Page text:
Pancreatic cysts are fluid-filled sacs on or in the pancreas. There are different types of pancreatic cysts which vary in their potential for malignancy and the type of treatment needed. Typically, benign cysts include pseudocysts and serous cystadenomas. Potentially malignant cysts include intraductal papillary mucinous neoplasms and mucinous cystadenomas. Other abnormalities, such as neuroendocrine neoplasms, may look like cysts and need to be correctly identified before a diagnosis can be made. Most pancreatic cysts are benign.
No data are available for the UK, but the reported prevalence of pancreatic cysts in the general population (derived from studies done in the US, Japan, Holland and Ireland) varies from 1.2% to 24.3% (de Jong et al. 2012). Most pancreatic cysts do not cause symptoms and are detected by chance when people have abdominal MRI or CT scans. According to the American Gastroenterological Association, unsuspected pancreatic cysts are found in about 15% of patients having an abdominal MRI for other indications (Vege et al. 2015).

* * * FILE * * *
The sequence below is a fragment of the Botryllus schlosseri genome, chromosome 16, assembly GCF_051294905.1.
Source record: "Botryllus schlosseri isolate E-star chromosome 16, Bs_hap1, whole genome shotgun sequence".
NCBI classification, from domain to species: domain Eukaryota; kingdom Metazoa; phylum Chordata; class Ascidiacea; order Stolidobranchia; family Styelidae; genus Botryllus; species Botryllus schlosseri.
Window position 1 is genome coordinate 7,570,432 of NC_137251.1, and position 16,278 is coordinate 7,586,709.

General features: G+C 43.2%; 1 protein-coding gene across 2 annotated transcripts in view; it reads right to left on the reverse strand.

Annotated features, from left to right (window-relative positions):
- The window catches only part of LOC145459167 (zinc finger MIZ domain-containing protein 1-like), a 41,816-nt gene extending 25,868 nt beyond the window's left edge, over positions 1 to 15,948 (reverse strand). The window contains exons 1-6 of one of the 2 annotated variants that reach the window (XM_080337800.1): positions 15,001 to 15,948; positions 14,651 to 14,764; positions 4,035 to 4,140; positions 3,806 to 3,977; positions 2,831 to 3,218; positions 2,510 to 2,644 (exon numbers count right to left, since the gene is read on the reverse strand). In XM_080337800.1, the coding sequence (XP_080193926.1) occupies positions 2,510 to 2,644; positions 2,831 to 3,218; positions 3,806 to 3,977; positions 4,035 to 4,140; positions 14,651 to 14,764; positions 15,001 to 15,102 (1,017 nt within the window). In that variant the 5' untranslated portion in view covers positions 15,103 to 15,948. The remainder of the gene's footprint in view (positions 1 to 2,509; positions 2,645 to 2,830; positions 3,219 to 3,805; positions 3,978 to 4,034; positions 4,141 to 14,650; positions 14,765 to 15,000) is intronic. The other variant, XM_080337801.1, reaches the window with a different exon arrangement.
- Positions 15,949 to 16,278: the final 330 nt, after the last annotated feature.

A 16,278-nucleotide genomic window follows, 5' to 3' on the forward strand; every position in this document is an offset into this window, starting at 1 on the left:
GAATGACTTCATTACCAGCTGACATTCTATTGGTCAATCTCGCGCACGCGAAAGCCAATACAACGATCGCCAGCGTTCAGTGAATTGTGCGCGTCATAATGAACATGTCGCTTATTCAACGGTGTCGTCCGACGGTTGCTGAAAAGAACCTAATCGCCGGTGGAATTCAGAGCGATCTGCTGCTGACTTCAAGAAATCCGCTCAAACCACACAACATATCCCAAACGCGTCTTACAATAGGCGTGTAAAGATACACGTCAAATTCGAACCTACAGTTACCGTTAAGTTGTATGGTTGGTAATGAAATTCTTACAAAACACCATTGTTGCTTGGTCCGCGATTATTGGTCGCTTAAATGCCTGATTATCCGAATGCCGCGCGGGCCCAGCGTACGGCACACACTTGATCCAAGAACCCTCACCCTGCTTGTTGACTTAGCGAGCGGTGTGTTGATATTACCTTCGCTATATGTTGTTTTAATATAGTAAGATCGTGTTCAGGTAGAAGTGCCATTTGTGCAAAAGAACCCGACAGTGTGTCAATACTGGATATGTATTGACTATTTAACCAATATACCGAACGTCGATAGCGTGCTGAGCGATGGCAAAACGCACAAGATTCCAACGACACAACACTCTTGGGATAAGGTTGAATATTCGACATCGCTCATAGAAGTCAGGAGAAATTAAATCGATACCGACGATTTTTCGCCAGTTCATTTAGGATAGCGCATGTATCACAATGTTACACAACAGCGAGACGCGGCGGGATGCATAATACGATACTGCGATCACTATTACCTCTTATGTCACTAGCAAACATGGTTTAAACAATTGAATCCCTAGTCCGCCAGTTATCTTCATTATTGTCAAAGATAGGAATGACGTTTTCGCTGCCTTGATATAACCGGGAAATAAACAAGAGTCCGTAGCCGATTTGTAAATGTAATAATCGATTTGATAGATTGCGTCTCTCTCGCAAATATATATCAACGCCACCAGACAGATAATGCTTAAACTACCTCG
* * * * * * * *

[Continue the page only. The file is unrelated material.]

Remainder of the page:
Endoscopic ultrasound with fine needle aspiration (EUS‑FNA) is the standard procedure used to characterise pancreatic cysts. In the procedure, the person is sedated and an endoscope with an ultrasound probe is passed through the mouth and stomach into the duodenum. Ultrasound waves are used to identify abnormalities within the pancreas. If an abnormal area is detected, a very fine needle can be passed into it to take a sample of tissue or fluid. EUS‑FNA alone may not be accurate enough to characterise all pancreatic cysts and the analysis of cyst fluid does not consistently allow specific cyst types to be identified or predict malignancy potential. An inconclusive EUS‑FNA typically results in a follow‑up EUS‑FNA or CT‑guided FNA procedure, with surgery being considered for some people if there is concern about the nature of the lesion. Providing a more accurate diagnosis during the EUS‑FNA procedure would inform more appropriate management, including options for surgery and surveillance intervals. Needle-based confocal laser endomicroscopy (nCLE) generates 'optical biopsies', providing endoscopists with real-time microscopic images of tissues to use in addition to or in place of information obtained by standard biopsies. This could potentially allow for a quicker, more accurate diagnosis of benign and malignant cysts.